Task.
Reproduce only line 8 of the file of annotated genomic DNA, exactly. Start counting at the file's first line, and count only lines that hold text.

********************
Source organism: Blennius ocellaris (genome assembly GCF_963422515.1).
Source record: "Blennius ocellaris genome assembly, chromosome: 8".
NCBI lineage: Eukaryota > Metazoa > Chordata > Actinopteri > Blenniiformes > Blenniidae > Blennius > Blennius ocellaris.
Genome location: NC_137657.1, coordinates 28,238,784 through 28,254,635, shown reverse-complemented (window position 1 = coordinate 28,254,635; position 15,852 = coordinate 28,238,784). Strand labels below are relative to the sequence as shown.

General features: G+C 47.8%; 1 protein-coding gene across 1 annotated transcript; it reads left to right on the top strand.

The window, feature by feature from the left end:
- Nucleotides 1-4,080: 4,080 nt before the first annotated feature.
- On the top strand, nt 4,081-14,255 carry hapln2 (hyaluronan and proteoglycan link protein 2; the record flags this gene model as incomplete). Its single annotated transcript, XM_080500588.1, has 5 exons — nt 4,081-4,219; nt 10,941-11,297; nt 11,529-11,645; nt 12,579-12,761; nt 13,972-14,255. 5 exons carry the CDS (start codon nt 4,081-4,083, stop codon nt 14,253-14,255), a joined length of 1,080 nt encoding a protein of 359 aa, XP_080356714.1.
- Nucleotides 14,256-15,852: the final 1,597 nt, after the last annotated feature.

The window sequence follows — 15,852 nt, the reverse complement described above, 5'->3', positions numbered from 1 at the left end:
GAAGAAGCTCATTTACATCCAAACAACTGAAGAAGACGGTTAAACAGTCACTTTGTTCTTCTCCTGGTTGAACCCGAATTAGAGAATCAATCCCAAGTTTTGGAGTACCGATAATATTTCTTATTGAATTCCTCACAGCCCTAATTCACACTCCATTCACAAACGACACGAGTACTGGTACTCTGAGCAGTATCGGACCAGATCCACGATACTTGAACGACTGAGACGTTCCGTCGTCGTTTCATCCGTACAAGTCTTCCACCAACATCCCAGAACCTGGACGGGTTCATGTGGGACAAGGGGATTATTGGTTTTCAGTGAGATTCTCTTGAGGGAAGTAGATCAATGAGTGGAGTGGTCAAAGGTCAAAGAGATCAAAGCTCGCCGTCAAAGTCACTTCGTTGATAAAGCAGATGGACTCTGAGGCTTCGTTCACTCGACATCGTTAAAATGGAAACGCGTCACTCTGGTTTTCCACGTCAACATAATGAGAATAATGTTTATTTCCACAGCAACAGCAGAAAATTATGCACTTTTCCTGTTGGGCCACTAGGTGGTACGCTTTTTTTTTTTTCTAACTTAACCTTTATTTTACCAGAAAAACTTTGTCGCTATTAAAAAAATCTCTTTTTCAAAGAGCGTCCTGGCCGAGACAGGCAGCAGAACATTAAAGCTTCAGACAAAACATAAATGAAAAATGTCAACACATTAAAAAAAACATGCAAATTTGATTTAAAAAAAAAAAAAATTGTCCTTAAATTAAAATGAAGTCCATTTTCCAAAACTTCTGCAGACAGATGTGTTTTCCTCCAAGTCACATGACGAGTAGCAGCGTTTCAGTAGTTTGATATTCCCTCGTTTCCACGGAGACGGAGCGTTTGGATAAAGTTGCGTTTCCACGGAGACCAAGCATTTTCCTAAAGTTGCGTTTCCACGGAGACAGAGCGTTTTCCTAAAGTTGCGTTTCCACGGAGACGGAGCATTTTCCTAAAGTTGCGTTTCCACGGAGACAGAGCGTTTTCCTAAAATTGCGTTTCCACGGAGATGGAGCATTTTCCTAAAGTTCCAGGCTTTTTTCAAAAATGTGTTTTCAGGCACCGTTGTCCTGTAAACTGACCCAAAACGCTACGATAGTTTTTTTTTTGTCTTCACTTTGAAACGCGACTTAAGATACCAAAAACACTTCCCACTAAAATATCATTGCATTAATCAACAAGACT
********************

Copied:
- On the top strand, nt 4,081-14,255 carry hapln2 (hyaluronan and proteoglycan link protein 2; the record flags this gene model as incomplete). Its single annotated transcript, XM_080500588.1, has 5 exons — nt 4,081-4,219; nt 10,941-11,297; nt 11,529-11,645; nt 12,579-12,761; nt 13,972-14,255. 5 exons carry the CDS (start codon nt 4,081-4,083, stop codon nt 14,253-14,255), a joined length of 1,080 nt encoding a protein of 359 aa, XP_080356714.1.